With Chairman Joe Ferrer unable to attend, Terry Strub took the reins for this month’s Historic District Review Board. On the agenda was another application for a Certificate of Appropriateness for the new brew pub at 8 Peach Street – this time for an addition to rear of the building, as well as some façade improvements. The applicant proposes opening the rear wall as a means of expansion by installing a refrigerated cooler room. The addition of the cooler does change the footprint of the structure. The addition is not visible from Peach Street, however it will be somewhat visible from Mason Avenue. Relative to the Guidelines, they state that : New additions, exterior alterations, or related new construction shall not destroy historic materials that characterize the property. The new work shall be compatible with the massing, size, scale, and architectural features of the old work to protect the historic integrity of the property and its environment. New additions and adjacent or related new construction shall be undertaken in such a manner that if removed in the future, the essential form and integrity of the historic property and its environment would be unimpaired. (Building Element 4, page 21).
The façade improvements include a request by the applicant to install awnings over the front door and windows. The Guidelines sections should be state that awnings “can protect pedestrians from the weather, shield window displays from the sun, conserve energy, highlight specific buildings or businesses, and cover unattractively remodeled transom areas above storefronts. 1. Choose awning types that are appropriate for the Cape Charles historic district. Sloped fabric awnings, whether fixed or retractable, are the traditional awning type and are appropriate for most historic buildings, both residential and commercial.(Building Elements 1 – 4, page 61).
The applicant will also be removing a transom window over the front door and two windows to the right of the front door will be reduced in size.
The applicant stated that they would be using large trees and shrubberies to shield the view of the new cooler, and that they would be building a ‘beer garden’ out back, which will also be surrounded by large trees and landscaped. Given the amount of new landscaping involved in the project, the Board found that the additional footprint of the cooler would be acceptable. The applicant also stated that, from an aesthetic point of view, they would be painting the door and trim on the façade black, as a means to create a ‘firehouse’ look. The board found the color plans, as well as the awning choices acceptable. When asked when the applicant expected to be open for business, the applicant Christy Smith responded, “Hopefully in 2016.” The Board approved the Certificate of Appropriateness.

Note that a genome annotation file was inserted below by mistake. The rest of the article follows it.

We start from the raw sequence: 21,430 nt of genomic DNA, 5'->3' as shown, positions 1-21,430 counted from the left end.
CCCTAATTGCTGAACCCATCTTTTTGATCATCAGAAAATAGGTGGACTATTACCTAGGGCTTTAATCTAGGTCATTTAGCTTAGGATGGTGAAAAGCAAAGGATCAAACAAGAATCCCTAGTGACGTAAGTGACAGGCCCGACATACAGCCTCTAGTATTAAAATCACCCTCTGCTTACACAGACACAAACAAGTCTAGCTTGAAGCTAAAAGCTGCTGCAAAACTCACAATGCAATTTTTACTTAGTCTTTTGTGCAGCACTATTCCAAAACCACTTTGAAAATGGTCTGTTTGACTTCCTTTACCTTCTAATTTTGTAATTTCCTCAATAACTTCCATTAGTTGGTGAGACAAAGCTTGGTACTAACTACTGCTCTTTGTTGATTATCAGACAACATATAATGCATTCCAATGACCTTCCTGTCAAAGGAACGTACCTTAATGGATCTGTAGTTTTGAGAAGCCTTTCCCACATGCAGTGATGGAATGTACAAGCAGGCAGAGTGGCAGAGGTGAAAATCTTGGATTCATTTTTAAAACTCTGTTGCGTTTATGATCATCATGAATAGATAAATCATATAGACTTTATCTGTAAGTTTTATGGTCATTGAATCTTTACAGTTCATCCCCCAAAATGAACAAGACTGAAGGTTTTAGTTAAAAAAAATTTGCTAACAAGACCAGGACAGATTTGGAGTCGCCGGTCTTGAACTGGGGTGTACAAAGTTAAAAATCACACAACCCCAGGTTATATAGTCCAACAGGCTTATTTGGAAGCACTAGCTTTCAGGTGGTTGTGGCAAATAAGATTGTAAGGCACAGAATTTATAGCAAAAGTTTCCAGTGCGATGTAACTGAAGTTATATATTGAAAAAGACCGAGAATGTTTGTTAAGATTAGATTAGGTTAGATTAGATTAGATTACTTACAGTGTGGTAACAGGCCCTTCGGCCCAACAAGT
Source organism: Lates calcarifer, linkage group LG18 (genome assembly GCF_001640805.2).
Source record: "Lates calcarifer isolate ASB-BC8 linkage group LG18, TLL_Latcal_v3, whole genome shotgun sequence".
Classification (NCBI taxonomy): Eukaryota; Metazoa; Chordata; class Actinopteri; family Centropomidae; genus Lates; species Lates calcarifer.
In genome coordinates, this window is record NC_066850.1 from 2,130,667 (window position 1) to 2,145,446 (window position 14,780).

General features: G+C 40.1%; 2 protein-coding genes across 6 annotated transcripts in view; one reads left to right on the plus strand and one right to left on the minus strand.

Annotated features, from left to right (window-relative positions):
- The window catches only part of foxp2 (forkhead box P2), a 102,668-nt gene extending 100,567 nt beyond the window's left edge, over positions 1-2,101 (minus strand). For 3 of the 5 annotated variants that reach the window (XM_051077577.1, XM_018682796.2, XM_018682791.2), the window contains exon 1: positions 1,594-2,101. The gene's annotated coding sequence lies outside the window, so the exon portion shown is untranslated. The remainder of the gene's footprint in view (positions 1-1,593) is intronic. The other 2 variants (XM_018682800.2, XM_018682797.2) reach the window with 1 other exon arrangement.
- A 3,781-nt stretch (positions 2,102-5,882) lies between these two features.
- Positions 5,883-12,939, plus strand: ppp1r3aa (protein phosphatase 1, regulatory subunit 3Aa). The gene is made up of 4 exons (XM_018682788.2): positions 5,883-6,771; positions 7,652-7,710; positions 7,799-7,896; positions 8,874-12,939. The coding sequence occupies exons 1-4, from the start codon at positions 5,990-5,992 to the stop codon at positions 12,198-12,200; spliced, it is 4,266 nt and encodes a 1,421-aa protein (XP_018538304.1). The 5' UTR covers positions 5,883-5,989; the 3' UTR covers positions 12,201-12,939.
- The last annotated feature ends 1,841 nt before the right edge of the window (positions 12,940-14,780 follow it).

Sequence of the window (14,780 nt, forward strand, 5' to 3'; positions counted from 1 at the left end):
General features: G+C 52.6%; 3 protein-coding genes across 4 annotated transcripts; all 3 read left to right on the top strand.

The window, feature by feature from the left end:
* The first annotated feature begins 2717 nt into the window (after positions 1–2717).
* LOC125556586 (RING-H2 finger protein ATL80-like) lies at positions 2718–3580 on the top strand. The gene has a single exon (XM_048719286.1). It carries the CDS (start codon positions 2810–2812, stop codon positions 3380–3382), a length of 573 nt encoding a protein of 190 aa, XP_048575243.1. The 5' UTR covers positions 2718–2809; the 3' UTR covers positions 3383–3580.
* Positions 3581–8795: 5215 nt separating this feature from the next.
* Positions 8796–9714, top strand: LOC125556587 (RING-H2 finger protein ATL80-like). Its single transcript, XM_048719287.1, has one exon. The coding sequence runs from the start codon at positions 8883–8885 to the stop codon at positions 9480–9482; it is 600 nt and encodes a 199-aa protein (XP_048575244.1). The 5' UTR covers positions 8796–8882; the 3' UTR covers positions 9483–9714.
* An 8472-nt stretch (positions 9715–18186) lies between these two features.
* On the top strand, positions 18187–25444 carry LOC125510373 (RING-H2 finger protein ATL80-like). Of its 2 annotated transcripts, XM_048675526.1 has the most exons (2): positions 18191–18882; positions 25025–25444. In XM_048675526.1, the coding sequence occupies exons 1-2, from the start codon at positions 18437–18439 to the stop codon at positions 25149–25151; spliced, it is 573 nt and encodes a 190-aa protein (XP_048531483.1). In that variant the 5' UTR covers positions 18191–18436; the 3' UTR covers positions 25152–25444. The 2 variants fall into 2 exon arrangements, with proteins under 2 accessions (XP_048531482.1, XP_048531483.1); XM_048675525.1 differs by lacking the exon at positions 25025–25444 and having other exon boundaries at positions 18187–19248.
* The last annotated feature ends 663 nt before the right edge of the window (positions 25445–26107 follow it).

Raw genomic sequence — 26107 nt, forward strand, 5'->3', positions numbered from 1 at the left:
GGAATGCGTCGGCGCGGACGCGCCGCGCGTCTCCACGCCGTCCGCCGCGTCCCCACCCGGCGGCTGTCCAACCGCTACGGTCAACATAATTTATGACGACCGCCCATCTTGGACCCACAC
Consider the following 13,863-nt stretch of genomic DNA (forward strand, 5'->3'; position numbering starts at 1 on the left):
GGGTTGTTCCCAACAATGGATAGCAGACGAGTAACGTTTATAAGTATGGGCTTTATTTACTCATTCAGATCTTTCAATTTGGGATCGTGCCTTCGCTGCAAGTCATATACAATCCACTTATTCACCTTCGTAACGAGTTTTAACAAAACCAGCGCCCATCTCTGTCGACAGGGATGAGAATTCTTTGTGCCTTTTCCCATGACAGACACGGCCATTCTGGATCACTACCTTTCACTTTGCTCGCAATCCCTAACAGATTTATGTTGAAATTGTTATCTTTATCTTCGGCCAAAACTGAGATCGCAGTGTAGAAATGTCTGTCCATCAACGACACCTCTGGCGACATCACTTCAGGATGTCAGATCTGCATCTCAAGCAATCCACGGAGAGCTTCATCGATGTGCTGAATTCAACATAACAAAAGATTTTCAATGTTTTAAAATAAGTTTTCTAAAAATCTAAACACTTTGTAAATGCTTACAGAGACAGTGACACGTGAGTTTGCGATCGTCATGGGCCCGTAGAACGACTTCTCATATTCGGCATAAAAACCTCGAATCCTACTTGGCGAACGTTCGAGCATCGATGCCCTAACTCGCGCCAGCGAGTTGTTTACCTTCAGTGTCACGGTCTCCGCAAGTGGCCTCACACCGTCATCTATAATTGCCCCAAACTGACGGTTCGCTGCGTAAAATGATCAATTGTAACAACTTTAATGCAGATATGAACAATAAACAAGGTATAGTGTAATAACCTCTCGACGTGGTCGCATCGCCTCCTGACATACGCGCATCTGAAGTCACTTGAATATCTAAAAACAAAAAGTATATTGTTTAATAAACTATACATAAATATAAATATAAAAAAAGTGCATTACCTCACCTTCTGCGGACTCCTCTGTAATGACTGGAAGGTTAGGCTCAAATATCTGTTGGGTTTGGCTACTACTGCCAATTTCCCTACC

628 Washington Avenue – New Construction of single-family home
An application has been received for a Certificate of Appropriateness from the property owner for new construction of a single-family home at 628 Washington Avenue. The proposed building is a single family home, built on a conforming size lot. The owner recently vacated the lot line to build the home on a sixty-foot wide parcel. The building footprint meets the setback\prevailing standard requirements of the zoning ordinance. This is a modular home and will have vinyl siding.
The applicants, Steve and Teresa Loomis, who are originally from Cape Charles (Mr. Loomis graduated from the old Cape Charles High School), have purchased the property as a way to ‘come home’ to the town where they grew up. According to the applicant, they chose the design after almost a year of looking at other houses in the historic district, and after taking in the feel of Cape Charles – they settled on a ‘beach cottage’ style cape cod. The only real concern of the board was that, from the side there appeared to be too much roofline. The board suggested that maybe, with the addition of several dormers, it might soften the look. The applicant said he would take that into consideration, but said he had lived in a house with dormers before, and was not looking forward to repeating that experience. The Board approved the Certificate of Appropriateness.